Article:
|Making Sense of Ourselves: Self-Narratives and Personal Identity|
|Baker (Lynne Rudder)|
|Source: Phenomenology and the Cognitive Sciences, 15:7–15, 2016|
|Paper - Abstract|
|Paper Statistics||Books / Papers Citing this Paper||Notes Citing this Paper||Colour-Conventions||Disclaimer|
→ (1). Under what conditions is a person considered at time t the same person as a person considered at time t’?
This is the standard question of personal identity, and I’ll call it ‘the numerical-identity question1.’ I’ll follow Schechtman and call the second question ‘the characterization question’:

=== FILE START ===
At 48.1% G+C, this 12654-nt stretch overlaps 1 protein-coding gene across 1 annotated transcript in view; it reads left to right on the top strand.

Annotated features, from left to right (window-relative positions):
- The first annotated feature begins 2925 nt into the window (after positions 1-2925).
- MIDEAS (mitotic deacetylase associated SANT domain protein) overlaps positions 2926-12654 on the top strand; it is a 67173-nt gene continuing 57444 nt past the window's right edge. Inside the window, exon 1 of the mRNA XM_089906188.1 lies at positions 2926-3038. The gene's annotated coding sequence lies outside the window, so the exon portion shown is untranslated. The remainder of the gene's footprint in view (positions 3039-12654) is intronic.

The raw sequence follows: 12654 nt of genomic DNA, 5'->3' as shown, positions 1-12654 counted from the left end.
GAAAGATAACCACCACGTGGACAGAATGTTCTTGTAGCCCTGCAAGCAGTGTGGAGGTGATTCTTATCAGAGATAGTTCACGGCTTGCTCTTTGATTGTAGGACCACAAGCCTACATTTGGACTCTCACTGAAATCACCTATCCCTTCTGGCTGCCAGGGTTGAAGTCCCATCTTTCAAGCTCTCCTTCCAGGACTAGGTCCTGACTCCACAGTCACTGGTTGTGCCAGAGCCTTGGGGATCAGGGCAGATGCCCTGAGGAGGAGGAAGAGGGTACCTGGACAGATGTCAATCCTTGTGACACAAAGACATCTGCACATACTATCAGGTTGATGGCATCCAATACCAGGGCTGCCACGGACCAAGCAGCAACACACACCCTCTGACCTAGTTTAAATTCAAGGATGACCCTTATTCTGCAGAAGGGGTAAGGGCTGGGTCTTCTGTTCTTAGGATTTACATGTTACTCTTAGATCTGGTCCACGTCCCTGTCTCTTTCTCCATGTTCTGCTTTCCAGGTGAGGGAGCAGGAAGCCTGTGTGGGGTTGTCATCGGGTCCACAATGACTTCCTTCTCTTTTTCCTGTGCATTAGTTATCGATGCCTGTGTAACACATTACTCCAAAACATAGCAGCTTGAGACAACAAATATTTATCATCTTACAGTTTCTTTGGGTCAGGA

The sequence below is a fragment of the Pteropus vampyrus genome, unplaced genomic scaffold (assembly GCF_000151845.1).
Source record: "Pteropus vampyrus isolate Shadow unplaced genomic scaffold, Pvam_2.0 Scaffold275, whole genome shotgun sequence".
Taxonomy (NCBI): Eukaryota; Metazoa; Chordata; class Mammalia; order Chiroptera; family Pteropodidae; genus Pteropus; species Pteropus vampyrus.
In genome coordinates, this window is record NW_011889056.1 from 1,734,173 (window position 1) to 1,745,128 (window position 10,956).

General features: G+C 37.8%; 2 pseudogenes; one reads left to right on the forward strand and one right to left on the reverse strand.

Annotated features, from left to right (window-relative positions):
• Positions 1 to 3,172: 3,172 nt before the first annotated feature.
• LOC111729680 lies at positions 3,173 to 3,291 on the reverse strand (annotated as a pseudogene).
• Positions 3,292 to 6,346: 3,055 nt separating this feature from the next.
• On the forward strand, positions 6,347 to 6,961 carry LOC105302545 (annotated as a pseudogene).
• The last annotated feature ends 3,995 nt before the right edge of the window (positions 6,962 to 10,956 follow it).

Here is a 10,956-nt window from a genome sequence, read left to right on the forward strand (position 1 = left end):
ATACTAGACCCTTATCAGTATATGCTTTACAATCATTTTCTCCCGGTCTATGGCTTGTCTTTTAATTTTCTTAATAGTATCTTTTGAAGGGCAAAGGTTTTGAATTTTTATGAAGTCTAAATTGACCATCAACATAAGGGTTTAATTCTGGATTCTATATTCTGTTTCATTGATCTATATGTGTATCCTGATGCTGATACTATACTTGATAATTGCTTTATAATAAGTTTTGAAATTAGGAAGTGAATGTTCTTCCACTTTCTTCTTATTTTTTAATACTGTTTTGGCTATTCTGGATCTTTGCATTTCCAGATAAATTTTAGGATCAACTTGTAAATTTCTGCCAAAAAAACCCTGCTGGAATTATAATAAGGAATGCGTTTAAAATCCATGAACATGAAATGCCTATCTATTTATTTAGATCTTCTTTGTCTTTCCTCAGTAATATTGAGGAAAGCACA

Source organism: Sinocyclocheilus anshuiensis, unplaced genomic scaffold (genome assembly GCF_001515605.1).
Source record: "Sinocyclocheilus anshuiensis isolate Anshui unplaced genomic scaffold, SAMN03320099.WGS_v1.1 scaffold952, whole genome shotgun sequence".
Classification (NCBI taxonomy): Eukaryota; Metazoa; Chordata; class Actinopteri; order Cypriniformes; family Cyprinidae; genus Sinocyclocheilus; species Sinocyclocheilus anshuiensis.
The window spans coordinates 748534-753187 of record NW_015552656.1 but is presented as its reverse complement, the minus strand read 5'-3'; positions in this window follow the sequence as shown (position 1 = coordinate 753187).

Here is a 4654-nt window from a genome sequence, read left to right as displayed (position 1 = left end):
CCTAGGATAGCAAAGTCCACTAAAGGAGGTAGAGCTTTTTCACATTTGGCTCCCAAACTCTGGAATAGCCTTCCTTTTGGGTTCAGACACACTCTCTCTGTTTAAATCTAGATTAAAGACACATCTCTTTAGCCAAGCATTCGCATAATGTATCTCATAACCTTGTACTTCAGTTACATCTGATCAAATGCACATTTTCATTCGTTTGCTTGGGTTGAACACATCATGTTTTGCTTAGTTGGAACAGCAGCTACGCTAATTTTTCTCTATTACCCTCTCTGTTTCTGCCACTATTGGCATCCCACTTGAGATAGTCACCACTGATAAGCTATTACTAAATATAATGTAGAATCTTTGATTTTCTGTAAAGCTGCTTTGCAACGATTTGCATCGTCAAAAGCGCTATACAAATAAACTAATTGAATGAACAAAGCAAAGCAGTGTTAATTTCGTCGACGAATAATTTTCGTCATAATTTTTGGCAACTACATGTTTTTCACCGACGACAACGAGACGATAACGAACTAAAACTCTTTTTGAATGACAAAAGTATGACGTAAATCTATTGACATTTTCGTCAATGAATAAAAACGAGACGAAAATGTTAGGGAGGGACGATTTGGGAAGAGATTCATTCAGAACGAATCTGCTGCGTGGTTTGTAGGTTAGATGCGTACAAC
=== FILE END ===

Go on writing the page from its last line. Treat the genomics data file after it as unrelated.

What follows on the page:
→ (2) Under what conditions are “actions, experiences, beliefs, values, desires, character traits, and so on (hereafter abbreviated ‘characteristics’) to be attributed to a given [human being]?” (Schechtman 19962, 73)
The numeral-identity question concerns “logical relations of identity” and the characterization question concerns “identity in the sense of what is generally called, following Erikson, an ‘identity crisis’. (Schechtman 1996, 2) I think that self-narratives generally aim to answer the characterization question, and not the numerical-identity question.
Footnote 2: See "Schechtman (Marya) - The Constitution of Selves".
Text Colour Conventions (see disclaimer)
|© Theo Todman, June 2007 - Dec 2019.||Please address any comments on this page to email@example.com.||File output: |
Website Maintenance Dashboard
|Return to Top of this Page||Return to Theo Todman's Philosophy Page||Return to Theo Todman's Home Page|